Timeline: Uruguay

BBC News, Wednesday 2 March 2005, 17:20 GMT

A chronology of key events

1516—Spanish navigator Juan Diaz de Solis killed by indigenous people while exploring the Rio de la Plata, his death discouraging further European colonisation for more than 100 years.

1726—Spanish found Montevideo and take over Uruguay from the Portuguese; many of the indigenous people are killed.

1776—Uruguay becomes part of the Vice-royalty of La Plata, which has its capital at Buenos Aires.

1808—Uruguay rebels against the Vice-royalty of La Plata following the overthrow of the Spanish monarchy by Napoleon Bonaparte.

1812-20—Orientales, or Uruguayans from the eastern side of the River Plata, fight against Argentinian and Brazilian invaders.

Independence and war

1828—Brazil, Argentina renounce claims to territories which become the Eastern Republic of Uruguay.

1830—Constitution approved.

1838-65—Civil war between Whites—the future conservative party - and Colorados, or Reds—the future liberals.

1865-70—Uruguay joins Argentina and Brazil in war against Paraguay, which is defeated.

1903-15—Reformist Jose Batlle y Ordonez (Colorado Party) gives women the franchise and establishes a welfare state, disestablishes the church and abolishes the death penalty during two successive terms as president.

1933—Opposition groups excluded from politics following military coup.

1951—President replaced with nine-member council in accordance with new constitution.

Dictatorship, guerrilla warfare, return to democracy

1962—Campaign by Tupamaros guerrillas begins and lasts until 1973.

1971—British ambassador to Uruguay Geoffrey Jackson kidnapped by Tupamaros guerrillas and held for eight months. He is freed shortly after a mass jail break-out by Tupamaros convicts which officials deny was arranged in exchange for Jackson's release.

1972—Sixteen survivors of an Uruguayan plane which crashes in the Andes stay alive by eating the flesh of passengers who died. The survivors, mainly members of an Uruguayan rugby team, are trapped for 10 weeks.

1973—Armed forces seize power and promise to encourage foreign investment, but usher in a period of extreme repression during which Uruguay becomes known as the torture chamber of Latin America and accumulates the largest number of political prisoners per capita in the world.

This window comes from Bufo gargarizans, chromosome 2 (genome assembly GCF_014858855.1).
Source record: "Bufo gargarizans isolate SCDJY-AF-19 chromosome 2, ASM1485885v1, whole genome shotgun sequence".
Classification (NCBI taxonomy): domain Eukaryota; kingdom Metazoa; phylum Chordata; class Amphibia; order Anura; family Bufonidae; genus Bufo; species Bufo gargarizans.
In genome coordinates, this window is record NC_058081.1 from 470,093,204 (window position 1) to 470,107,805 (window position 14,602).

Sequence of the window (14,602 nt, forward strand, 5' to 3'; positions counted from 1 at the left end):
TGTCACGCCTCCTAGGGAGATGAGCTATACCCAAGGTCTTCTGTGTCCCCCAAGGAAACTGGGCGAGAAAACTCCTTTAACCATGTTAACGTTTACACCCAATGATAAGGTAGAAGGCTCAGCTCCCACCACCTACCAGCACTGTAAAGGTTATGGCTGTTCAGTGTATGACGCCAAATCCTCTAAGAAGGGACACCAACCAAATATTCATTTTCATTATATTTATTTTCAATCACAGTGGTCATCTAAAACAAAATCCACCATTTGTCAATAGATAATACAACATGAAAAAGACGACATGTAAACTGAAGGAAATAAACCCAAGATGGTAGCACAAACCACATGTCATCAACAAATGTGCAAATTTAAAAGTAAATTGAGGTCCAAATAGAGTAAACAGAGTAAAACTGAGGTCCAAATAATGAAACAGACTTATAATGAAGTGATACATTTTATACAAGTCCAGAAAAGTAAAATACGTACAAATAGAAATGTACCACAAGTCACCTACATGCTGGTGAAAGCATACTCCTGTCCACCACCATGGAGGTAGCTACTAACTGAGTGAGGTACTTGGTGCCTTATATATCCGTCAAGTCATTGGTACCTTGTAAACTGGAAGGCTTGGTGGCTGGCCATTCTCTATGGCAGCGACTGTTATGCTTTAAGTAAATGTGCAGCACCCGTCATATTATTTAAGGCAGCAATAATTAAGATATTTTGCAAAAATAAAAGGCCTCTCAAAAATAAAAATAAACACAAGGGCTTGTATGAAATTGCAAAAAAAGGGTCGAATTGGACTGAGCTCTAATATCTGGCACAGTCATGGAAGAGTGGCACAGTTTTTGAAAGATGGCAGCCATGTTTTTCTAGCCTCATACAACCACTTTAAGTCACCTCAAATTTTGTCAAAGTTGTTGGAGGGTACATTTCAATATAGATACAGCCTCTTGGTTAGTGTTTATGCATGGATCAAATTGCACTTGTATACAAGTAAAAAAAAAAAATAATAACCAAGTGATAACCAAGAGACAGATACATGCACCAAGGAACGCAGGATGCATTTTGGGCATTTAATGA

1984—Violent protests against repression and deteriorating economic conditions.

1985—Army and political leaders agree on return to constitutional government and the release of political prisoners; law grants amnesty to members of the armed forces accused of human rights violations during years of dictatorship; Julio Maria Sanguinetti becomes president.

1989—Referendum endorses amnesty for human rights abusers; Lacalle Herrera elected president.

1994—Julio Maria Sanguinetti elected president.

1999—Jorge Batlle elected president.

2000—Commission begins investigating the fate of 160 people who disappeared during the years of military dictatorship.

2002 April—Uruguay breaks diplomatic ties with Cuba, after Cuba accuses it of being a US lackey for sponsoring a UN resolution which calls on Havana to implement human rights reforms.

Financial crisis

2002 May—Emergency measures, including tax increases, are announced by President Batlle in an effort to prevent Argentina's financial crisis from spilling over the border.

2002 August—Government orders banks to close for almost a week to stop mass withdrawal of savings. General strike held in protest at economic crisis.

2003 April—World Bank approves loans worth more than $250m.

2003 December—Voters in referendum reject plans to open up state oil monopoly to foreign investment.

2004 May—Senate votes to reject a bill that would have legalised abortion.

2004 November—Left-winger Tabare Vazquez wins presidential elections, marking a dramatic political shift.

2005 March—President Vazquez is sworn in. Within hours he restores ties with Cuba, signs an energy deal with Venezuela and announces a welfare package to tackle poverty.